‘Father of the Z’: Yutaka Katayama, who made the US want to buy Japanese cars, dead at 105

PUBLISHED : Monday, 23 February, 2015, 11:54am
UPDATED : Tuesday, 21 April, 2015, 12:30pm


Yutaka Katayama, the pioneering auto executive who brought to Datsun brand to popularity in the US and in so doing paved the way for acceptance of other Japanese cars, has died at the age of 105.

Known as the “father of the Z”, Katayama won international respect for the Datsun Z as an affordable sports car at a time when Japan-made products were synonymous with slipshod quality.

Katayama, who retired from Nissan in 1977, died Thursday of heart failure at a Tokyo hospital, his son Mitsuo said on the weekend.

Carlos Ghosn, who has led a turnaround at the Japanese automaker under an alliance with Renault SA of France, resurrected Katayama’s legendary status at Nissan by bringing back the Z, which had been discontinued in 1996.

Inducted into the Automotive Hall of Fame in both the U.S. and Japan, Katayama is revered by Z fan clubs around the world, which nicknamed him “Mr. K.”

“A car is a horse. I want to drive a thoroughbred that’s in tune with my heartbeat, but not something that’s too dressed up for someone like me,” Katayama said in a 2002 interview about the Z’s comeback.

Yet Katayama’s influence went far beyond the realm of sports car enthusiasts. He is often credited as the individual most responsible for the acceptance of Japanese cars in the US.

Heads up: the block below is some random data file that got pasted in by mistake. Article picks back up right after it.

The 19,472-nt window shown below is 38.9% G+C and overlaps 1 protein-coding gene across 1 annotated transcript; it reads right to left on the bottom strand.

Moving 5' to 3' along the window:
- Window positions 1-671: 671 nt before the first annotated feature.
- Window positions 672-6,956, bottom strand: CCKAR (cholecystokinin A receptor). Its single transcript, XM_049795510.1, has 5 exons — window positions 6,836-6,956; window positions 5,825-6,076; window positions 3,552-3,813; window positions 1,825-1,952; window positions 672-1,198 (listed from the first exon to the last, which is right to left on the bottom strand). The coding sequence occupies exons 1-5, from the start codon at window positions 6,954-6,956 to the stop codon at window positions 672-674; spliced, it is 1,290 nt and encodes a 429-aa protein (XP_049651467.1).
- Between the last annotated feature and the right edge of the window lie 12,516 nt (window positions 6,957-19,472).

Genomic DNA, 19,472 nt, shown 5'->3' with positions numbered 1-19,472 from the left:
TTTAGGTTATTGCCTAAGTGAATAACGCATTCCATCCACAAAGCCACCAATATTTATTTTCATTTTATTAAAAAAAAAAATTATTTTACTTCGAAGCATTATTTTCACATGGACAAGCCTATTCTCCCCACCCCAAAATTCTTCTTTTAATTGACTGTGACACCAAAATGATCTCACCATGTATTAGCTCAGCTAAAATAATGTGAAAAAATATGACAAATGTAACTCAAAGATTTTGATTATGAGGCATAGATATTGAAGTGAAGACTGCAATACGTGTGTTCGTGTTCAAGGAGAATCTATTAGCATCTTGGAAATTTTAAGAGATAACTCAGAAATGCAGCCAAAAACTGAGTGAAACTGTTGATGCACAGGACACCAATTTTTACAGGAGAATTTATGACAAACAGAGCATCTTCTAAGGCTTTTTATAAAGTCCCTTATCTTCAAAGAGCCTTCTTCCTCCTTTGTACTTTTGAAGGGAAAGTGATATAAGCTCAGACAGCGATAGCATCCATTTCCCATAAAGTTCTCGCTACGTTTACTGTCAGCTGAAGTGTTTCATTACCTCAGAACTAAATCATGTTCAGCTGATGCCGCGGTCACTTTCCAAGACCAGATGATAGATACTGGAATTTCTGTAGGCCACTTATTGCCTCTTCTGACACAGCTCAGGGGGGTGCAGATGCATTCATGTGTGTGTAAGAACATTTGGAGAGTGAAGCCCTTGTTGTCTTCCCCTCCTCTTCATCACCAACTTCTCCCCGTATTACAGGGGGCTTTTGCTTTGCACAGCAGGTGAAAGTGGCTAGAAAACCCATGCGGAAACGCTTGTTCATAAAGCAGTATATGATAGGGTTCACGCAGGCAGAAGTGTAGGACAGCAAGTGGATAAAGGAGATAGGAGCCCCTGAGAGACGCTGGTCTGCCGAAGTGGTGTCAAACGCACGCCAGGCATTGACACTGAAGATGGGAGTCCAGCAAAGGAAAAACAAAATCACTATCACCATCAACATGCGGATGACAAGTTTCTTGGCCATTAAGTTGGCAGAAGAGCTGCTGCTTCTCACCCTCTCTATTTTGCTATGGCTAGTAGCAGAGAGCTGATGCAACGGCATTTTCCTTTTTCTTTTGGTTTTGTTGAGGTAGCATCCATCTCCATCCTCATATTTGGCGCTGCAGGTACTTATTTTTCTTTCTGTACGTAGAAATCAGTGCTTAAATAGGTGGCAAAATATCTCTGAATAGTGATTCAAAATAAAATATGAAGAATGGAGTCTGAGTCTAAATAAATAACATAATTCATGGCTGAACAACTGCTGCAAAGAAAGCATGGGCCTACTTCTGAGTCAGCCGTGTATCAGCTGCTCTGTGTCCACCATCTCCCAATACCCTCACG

When he was sent to the US in 1960 to join Datsun’s US operations, the position was widely considered to be a form of exile, with the brand selling only about 1,000 cars per year in the US at the time.

But Katayama embraced the challenge. He became Nissan’s top executive in the U.S. when the company combined its East Coast and West Coast operations in 1965.

A racing fan obsessed with build quality, he quickly established a motor sports team. “That made these cars visible, and it helped that they were (racing against) some of the best names, like BMW and Porsche,” Kelvin Hiraishi, director of research and development engineering at Mazda North American Operations in Irvine, said in a 2010 interview. “It also proved that these cars had durability, which was an image that the Japanese didn’t have.”

In selling the Datsun brand in the U.S., Katayama stressed maintenance services, and courted dealers and employees alike. His vivacious personality, unusual for a Japanese person of his generation, helped.

Nissan’s first sports car, the 1969 Fairlady, was named by the company’s president after he’d seen the musical “My Fair Lady”. When Katayama’s team got their hands on the vehicles, they “simply pried the name tag off the car and replaced it” with a nameplate based on the car’s name within the company: 240Z.

The sleek, $3,500 two-seater ushered in a generation of vehicles that redefined the sports-car market and led to Nissan’s embracing a “sporty” image.

But it was the reliable Datsun 510 that set the US market alight. The 510 was a small, durable four-door sedan that performed well and sold for a price - around $1,800 - within nearly everyone’s reach. Auto buffs compared the car favorably to the BMW 1600, a German-made sedan that sold for about $5,000. The 510 ignited a Datsun sales boom, especially in import-friendly markets such as California.

“With a love of cars and a flare for promotion, he built the Datsun brand, Nissan’s initial brand name in the U.S., from scratch,” Yokohama-based Nissan said of Katayama on its website last year.

Mitsuo Katayama mused that his father was happily zooming around in the Z in heaven, no longer worried about “gas, police or traffic tickets.”

“His greatest achievement, I think, was the fact that he was able to give many American Datsun dealers their own success story,” he said.

Katayama is survived by his wife, Masako, two sons and two daughters, 11 grandchildren and 18 great-grandchildren. A family service is planned for tomorrow. A larger memorial will be announced later.

Additional reporting by McClatchy-Tribune